Increased Serum Immunoglobulin Responses to Gut Commensal Gram-Negative Bacteria in Unipolar Major Depression and Bipolar Disorder Type 1, Especially When Melancholia is Present
Major depression (MDD) is accompanied by higher serum IgM/IgA responses to LPS of Gram-negative bacteria, suggesting increased bacterial translocation and gut dysbiosis. Gut dysbiosis may occur in bipolar disorder (BD) and there are differences between MDD and BD type 1 (BP1) and -2 (BP2) in nitro-oxidative stress biomarkers associated with leaky gut. This study examines serum IgM/IgA responses directed to LPS of 6 Gram-negative bacteria in 29 BP1, 37 BP2, 44 MDD and 30 healthy individuals. MDD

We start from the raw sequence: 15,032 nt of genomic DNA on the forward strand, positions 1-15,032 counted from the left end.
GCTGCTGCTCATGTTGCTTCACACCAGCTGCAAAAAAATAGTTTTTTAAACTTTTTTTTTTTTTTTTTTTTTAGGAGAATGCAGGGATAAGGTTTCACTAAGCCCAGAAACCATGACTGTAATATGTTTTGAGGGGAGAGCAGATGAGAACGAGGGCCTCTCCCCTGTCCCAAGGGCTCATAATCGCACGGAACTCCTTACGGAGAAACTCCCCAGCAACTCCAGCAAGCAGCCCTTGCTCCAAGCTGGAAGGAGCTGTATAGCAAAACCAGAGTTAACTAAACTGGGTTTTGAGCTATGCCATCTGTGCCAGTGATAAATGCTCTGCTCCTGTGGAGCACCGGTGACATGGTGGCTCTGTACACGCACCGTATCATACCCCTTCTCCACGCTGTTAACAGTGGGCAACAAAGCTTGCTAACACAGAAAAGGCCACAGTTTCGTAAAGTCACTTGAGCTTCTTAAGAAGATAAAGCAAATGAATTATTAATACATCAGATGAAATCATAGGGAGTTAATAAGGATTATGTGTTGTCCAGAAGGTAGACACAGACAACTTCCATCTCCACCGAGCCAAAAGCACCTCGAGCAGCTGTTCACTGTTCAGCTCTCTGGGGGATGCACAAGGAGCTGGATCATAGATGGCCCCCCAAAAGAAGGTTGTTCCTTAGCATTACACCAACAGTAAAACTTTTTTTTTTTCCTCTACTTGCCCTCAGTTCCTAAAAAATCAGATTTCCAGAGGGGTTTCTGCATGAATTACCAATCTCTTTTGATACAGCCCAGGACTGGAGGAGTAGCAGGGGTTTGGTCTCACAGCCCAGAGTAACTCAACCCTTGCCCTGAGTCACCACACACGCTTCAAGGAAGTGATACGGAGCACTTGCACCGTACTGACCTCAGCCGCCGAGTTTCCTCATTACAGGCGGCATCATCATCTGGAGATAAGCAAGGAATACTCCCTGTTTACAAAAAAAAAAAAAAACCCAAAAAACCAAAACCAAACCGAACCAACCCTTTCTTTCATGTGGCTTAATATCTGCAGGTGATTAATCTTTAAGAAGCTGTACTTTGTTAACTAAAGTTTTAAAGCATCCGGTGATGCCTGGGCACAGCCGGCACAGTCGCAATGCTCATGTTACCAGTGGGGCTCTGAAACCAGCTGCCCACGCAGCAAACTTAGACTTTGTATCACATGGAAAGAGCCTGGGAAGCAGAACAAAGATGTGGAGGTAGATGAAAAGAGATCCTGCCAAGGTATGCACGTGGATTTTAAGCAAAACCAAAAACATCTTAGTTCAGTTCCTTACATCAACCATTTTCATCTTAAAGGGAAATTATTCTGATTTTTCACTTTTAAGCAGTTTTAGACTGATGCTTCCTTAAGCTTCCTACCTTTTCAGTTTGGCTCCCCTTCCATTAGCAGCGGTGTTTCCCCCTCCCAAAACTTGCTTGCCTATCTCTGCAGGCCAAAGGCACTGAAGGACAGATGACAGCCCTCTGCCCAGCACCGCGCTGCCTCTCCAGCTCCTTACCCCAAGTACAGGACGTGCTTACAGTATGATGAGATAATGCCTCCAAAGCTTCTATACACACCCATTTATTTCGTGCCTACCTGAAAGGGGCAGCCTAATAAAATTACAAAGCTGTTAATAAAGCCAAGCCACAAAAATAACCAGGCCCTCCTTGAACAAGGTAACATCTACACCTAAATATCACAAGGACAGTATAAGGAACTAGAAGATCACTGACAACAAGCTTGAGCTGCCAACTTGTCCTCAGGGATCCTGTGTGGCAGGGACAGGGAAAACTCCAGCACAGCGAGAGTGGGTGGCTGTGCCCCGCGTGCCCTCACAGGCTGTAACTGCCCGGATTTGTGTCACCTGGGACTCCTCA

... hy individuals. MDD plus BD was best discriminated from controls by increased IgM/IgA responses to Pseudomonas aeruginosa. BP1 patients showed higher IgM responses to Morganella morganii as compared with MDD and BP2 patients. Patients with melancholia showed higher IgA responses to Citrobacter koseri as compared to controls and non-melancholic depression. The total score on the Hamilton Depression Rating Scale was significantly associated with IgA responses, especially C. koseri. IgG responses to oxidized low-density lipoprotein were significantly associated with signs of increased bacterial translocation. In conclusion, not only MDD but also BP1 and BP2 are accompanied by an immune response due to the increased load of plasma LPS of gut commensal bacteria while these aberrations in the gut-brain axis are most pronounced in BP1 and patients with melancholic features. Activated oxidative stress pathways and autoimmune responses to oxidative specific epitopes in mood disorders may be driven by a breakdown in gut paracellular, transcellular and/or vascular pathways. If replicated, drugs that protect the integrity of the gut barrier may offer novel therapeutic opportunities for BP1 and MDD.